Thales Blog

Four Emerging Digital Payments Standards You Don’t Want To Catch You By Surprise

July 31, 2019

Ian Hermon Ian Hermon | Product Marketing Manager More About This Author >

Digital payments growth

According to 451 Research, digital payment channels are expected to grow from $2.8 trillion in 2018 to $5.8 trillion in 2022. That’s seven times the rate of in-store growth. Within digital payments, mobile payment transactions are expected to overtake e-commerce transactions in 2019 and represent 55% of transactions by 2022. So, if there was any doubt, it’s clear that a lot of money is going to digital payments and a substantial amount of that is going to mobile.

One Year After GDPR

Fraud growth

And where the money goes, the thieves follow. In a recent 451 Research fraud study 86% of digital commerce enablers surveyed cited an increase in fraud compared to the last year. This number was 62% in 2017.

As payment methods change, so, too, do methods of defrauding. And three main industry bodies are working together to combat fraud by influencing security standards: EMVCo, PCI SSC and GlobalPlatform.

Standards to fight fraud

I’d like to discuss four specific recent standards. The first three are from EMVCo and the fourth is from PCI DSS. Secure Remote Commerce and 3-D Secure 2.X address remote payments, while EMV 2nd Generation, and Software Pin on Commercial off the Shelf [COTS] Device (SPoC) address face-to-face payments.

1. Secure Remote Commerce

Secure remote commerce aims to create a secure ecosystem for low-friction online payments that is analogous to what the EMV chip card is doing for point of sale payments. It:

  • Provides a consistent, simpler approach to digital commerce;
  • Reduces risk of PAN compromise;
  • Supports dynamic data for higher security;
  • Leverages other technologies such as 3DS and payment tokenization; and,
  • Provides consumer confidence via SRC Mark.

2. 3-D Secure 2.X

3-D Secure 2.X provides a better form of user authentication for online transactions. It:

  • Expands the scope to include app-based transactions;
  • Removes friction to reduce cart abandonment;
  • Reduces fraud through improved security;
  • Provides a flexible range of user authentication methods;
  • Increases transaction approval rates; and,
  • Creates a richer data stream for more secure authorization.

3. EMV 2nd Generation

This is under review, but the premise is to put more intelligence into the chip and less in the terminal. Work is also being done to make the transaction process easier for consumers. If enacted as we currently understand it, EMV 2nd Generation will:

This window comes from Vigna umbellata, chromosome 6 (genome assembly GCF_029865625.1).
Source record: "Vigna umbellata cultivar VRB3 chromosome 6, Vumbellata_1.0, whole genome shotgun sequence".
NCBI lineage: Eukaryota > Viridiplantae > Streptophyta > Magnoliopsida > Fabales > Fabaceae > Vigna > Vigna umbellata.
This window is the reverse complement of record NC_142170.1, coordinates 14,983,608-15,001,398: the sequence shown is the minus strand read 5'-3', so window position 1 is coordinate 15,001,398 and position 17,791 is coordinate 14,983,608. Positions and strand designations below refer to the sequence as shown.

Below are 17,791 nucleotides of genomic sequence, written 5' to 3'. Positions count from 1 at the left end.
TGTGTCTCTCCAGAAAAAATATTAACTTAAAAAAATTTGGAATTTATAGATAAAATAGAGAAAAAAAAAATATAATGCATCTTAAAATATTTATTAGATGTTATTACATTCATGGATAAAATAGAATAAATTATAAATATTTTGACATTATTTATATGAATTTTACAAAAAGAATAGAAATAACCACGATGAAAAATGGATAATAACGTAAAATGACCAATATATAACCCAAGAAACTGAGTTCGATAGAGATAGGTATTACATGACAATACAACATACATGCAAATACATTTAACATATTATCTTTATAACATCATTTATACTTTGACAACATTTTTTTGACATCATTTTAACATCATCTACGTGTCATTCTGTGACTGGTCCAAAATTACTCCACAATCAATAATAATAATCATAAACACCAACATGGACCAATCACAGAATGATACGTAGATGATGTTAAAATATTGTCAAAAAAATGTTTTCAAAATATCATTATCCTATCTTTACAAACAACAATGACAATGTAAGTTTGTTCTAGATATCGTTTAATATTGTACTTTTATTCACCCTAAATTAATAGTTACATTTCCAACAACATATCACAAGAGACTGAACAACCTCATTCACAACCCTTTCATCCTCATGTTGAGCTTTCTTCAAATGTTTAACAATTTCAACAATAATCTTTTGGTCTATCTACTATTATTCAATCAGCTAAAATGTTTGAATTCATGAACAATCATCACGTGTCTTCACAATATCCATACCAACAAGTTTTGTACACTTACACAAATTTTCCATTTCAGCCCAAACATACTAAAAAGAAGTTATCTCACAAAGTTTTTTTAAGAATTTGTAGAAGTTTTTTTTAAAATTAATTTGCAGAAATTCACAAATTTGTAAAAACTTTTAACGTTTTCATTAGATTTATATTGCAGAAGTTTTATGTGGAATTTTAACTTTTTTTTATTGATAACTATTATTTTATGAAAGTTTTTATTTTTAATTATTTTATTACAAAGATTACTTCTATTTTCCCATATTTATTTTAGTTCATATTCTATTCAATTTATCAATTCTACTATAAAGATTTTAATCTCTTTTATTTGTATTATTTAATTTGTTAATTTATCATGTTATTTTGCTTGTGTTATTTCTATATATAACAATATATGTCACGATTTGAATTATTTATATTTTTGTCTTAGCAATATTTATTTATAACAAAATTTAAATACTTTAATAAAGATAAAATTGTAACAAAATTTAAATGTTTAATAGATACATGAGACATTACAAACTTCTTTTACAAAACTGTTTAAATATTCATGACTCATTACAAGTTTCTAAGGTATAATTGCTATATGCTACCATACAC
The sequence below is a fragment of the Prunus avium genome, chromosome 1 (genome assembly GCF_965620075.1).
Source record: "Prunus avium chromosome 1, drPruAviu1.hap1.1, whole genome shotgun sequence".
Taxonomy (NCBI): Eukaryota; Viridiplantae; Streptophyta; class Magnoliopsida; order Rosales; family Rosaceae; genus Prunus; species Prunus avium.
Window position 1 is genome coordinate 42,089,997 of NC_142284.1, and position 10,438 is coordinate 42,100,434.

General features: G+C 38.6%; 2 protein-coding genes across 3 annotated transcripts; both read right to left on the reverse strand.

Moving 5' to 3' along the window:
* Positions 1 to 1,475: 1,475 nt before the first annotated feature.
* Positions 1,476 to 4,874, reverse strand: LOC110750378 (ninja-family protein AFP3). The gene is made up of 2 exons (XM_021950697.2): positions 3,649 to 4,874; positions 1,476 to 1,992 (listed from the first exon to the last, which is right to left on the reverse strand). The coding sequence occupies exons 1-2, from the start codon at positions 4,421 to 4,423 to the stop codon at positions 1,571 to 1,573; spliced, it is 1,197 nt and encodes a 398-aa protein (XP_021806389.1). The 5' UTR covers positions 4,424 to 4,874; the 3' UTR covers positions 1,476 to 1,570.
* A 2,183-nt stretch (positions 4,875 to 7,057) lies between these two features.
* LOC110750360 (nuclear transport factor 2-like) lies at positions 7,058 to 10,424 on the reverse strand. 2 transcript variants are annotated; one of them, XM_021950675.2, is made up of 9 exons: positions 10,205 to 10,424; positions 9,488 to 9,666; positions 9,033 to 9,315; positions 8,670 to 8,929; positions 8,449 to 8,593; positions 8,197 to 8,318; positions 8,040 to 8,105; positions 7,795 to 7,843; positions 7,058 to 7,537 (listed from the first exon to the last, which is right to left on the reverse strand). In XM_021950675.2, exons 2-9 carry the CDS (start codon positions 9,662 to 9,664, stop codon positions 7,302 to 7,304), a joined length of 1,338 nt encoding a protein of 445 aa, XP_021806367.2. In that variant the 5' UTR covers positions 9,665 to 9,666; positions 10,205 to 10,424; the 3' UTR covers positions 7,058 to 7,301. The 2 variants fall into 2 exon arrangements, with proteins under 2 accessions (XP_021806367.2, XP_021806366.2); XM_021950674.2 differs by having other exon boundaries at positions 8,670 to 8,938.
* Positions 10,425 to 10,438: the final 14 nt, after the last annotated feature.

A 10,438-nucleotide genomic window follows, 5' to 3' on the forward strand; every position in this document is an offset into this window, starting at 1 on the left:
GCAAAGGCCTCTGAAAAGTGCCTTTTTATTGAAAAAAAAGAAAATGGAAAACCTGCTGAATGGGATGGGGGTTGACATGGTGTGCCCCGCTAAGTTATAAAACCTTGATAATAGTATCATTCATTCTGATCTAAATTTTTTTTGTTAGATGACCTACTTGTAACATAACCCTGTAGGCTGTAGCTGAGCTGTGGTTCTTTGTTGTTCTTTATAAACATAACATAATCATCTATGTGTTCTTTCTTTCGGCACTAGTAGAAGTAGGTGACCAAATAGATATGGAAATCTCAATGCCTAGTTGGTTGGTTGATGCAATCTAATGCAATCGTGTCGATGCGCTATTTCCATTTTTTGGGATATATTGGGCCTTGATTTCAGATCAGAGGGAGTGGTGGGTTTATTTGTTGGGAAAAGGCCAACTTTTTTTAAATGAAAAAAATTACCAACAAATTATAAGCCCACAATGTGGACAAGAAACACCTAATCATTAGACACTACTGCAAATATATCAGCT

• Create a flexible modular terminal design for various transaction environments;
  • Increase security through use of stronger algorithms and secure channels;
  • Optimize transaction flows at POS to improve user experience;
  • Simplify the testing and type approval processes; and,
  • Improve information available to the issuer for better authorization decisions.

4. SPoC

This will allow merchants to use a smart phone or tablet to capture the PIN with payment hardware security modules (HSMs) working in the background to keep things secure. The goal is to expand card acceptance. Specifically, SPoC is intended to:

  • Enable secure entry of cardholder PIN on a COTS device;
  • Facilitate lower costs for merchants in accepting PIN-based transactions;
  • Ensure security of the transaction and PIN data;
  • Provide a security evaluation process for solution certification; and,
  • Offer easy integration with existing back-end authorization systems.

The end goal of all these initiatives is to facilitate global interoperability and scalability.

The HSM challenge

The initiatives above are essential to keep the evolving digital payments environment running smoothly and safe from fraud. And all of them rely on payment HSMs in the background to keep data safe. As a result, the HSMs need to support new and emerging standards, while reducing costs. In addition, it is critical that HSMs can accommodate the myriad of payment methods that consumers have at their disposal today, and are ready to take on those that will be developed in the future.

These are the challenges we address with our payShield 10K HSM.

And, if you’d like to learn more about the changing digital payments market and keeping these payments secure, watch “Skating to the puck: Preparing to secure global payment technologies,” a webinar Research Director Jordan McKee of 451 Research and I hosted in June.